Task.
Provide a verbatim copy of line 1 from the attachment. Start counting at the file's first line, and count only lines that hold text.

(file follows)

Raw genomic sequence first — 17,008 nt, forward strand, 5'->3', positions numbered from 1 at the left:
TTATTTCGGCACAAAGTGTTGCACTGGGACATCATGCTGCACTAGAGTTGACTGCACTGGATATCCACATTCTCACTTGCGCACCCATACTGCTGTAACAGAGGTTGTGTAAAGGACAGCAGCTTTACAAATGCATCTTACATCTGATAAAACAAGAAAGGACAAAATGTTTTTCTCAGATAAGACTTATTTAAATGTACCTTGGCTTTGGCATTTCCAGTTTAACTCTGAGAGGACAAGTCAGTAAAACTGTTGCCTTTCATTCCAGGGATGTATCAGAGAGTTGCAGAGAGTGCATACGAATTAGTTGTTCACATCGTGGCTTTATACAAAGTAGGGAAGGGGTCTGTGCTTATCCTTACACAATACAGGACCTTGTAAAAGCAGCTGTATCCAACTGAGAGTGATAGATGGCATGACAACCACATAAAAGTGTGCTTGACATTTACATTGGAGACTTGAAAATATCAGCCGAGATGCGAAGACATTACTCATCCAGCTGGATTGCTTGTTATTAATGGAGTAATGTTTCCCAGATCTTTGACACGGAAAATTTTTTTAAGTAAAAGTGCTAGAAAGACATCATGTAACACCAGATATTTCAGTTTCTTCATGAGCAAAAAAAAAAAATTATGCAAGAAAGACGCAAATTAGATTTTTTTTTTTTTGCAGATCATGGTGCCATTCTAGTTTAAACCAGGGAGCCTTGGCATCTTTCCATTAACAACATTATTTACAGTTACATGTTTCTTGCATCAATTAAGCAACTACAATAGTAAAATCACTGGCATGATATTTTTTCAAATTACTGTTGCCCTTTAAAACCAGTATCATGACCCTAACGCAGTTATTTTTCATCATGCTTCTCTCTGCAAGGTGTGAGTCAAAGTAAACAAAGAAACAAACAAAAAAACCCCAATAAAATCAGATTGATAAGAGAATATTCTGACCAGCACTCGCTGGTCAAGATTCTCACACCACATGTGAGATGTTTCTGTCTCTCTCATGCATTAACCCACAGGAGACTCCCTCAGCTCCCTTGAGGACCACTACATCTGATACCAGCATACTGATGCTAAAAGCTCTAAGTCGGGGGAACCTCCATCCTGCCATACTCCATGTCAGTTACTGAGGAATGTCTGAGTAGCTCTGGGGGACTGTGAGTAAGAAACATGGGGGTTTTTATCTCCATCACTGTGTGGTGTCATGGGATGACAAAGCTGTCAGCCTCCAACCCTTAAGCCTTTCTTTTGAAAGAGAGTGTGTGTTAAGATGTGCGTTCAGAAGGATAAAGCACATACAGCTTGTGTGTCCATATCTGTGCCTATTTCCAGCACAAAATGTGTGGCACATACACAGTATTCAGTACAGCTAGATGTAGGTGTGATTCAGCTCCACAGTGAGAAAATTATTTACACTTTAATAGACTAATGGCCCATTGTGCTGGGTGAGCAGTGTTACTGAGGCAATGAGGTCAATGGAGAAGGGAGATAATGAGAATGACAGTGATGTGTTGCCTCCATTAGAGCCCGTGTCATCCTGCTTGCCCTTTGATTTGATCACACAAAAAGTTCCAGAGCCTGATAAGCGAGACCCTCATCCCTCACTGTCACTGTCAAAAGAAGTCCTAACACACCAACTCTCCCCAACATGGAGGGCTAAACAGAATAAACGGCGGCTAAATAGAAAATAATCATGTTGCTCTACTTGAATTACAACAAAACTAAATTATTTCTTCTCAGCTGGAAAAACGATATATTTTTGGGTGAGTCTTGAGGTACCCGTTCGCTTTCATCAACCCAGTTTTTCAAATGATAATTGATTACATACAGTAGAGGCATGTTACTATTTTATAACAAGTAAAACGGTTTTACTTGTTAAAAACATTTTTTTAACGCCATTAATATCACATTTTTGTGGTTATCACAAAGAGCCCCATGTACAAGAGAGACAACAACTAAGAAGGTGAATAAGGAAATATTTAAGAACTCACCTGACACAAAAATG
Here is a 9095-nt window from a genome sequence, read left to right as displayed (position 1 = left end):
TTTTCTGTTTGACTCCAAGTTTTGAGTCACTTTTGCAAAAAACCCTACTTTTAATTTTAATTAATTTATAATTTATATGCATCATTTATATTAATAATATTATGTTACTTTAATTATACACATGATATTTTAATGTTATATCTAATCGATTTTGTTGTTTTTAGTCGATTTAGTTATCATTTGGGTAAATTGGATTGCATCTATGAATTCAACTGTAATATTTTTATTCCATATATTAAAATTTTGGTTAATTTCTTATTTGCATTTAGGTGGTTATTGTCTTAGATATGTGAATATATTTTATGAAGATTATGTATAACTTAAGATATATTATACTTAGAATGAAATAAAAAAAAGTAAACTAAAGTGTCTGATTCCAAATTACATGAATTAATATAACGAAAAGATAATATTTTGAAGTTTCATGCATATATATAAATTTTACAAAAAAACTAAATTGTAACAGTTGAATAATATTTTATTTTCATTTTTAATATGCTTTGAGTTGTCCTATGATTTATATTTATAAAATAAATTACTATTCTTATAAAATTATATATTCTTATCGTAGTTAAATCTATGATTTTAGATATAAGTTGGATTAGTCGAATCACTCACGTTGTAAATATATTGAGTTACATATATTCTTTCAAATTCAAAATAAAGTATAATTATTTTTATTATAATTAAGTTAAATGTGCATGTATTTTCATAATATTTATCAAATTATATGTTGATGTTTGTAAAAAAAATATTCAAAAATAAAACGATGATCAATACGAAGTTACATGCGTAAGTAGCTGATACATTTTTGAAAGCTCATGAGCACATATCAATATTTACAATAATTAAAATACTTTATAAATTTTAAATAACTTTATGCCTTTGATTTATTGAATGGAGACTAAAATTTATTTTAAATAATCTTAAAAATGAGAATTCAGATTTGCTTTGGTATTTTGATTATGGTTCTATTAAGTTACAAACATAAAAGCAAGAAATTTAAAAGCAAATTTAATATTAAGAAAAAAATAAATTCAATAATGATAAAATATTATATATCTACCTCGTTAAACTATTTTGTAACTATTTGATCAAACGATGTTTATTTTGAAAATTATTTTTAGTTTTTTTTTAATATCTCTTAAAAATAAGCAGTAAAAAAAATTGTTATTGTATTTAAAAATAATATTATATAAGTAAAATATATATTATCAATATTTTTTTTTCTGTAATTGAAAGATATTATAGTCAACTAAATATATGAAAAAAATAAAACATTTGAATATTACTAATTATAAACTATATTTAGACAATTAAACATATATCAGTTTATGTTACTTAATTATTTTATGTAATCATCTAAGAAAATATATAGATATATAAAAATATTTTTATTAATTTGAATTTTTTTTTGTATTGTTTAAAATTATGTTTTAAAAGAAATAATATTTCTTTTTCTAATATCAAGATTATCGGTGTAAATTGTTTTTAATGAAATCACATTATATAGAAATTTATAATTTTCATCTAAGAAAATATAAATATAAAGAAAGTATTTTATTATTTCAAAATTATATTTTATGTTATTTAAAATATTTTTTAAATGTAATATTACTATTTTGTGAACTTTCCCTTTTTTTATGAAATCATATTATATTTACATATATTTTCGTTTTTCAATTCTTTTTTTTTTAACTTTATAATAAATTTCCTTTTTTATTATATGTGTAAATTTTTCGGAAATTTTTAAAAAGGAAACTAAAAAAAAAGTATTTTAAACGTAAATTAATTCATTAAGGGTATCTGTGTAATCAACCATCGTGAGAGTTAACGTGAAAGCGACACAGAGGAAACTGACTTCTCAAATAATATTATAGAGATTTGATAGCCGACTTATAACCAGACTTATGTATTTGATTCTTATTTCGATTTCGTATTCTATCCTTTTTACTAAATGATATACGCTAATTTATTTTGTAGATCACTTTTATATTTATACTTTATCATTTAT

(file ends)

Raw genomic sequence first — 17,008 nt, forward strand, 5'->3', positions numbered from 1 at the left: